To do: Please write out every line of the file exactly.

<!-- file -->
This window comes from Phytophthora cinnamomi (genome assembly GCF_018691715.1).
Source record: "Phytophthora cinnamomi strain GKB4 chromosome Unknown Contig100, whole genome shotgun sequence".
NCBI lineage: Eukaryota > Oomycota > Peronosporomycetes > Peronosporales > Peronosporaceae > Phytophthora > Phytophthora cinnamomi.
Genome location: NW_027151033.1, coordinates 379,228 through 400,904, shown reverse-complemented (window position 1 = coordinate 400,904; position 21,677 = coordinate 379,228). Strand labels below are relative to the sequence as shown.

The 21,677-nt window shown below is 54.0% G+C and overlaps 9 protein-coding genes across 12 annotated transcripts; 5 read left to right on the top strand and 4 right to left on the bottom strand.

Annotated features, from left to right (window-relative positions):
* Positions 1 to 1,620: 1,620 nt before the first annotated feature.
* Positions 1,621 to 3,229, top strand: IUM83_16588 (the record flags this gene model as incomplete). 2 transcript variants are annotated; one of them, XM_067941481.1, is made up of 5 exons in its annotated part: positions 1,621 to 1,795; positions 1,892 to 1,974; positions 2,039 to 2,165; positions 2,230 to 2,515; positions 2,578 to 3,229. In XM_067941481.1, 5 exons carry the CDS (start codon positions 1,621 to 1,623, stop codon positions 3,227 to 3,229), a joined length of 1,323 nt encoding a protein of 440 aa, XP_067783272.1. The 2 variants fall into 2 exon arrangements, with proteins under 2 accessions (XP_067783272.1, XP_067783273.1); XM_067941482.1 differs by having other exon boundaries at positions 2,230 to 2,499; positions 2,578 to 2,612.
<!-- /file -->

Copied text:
This window comes from Phytophthora cinnamomi (genome assembly GCF_018691715.1).
Source record: "Phytophthora cinnamomi strain GKB4 chromosome Unknown Contig100, whole genome shotgun sequence".
NCBI lineage: Eukaryota > Oomycota > Peronosporomycetes > Peronosporales > Peronosporaceae > Phytophthora > Phytophthora cinnamomi.
Genome location: NW_027151033.1, coordinates 379,228 through 400,904, shown reverse-complemented (window position 1 = coordinate 400,904; position 21,677 = coordinate 379,228). Strand labels below are relative to the sequence as shown.

The 21,677-nt window shown below is 54.0% G+C and overlaps 9 protein-coding genes across 12 annotated transcripts; 5 read left to right on the top strand and 4 right to left on the bottom strand.

Annotated features, from left to right (window-relative positions):
* Positions 1 to 1,620: 1,620 nt before the first annotated feature.
* Positions 1,621 to 3,229, top strand: IUM83_16588 (the record flags this gene model as incomplete). 2 transcript variants are annotated; one of them, XM_067941481.1, is made up of 5 exons in its annotated part: positions 1,621 to 1,795; positions 1,892 to 1,974; positions 2,039 to 2,165; positions 2,230 to 2,515; positions 2,578 to 3,229. In XM_067941481.1, 5 exons carry the CDS (start codon positions 1,621 to 1,623, stop codon positions 3,227 to 3,229), a joined length of 1,323 nt encoding a protein of 440 aa, XP_067783272.1. The 2 variants fall into 2 exon arrangements, with proteins under 2 accessions (XP_067783272.1, XP_067783273.1); XM_067941482.1 differs by having other exon boundaries at positions 2,230 to 2,499; positions 2,578 to 2,612.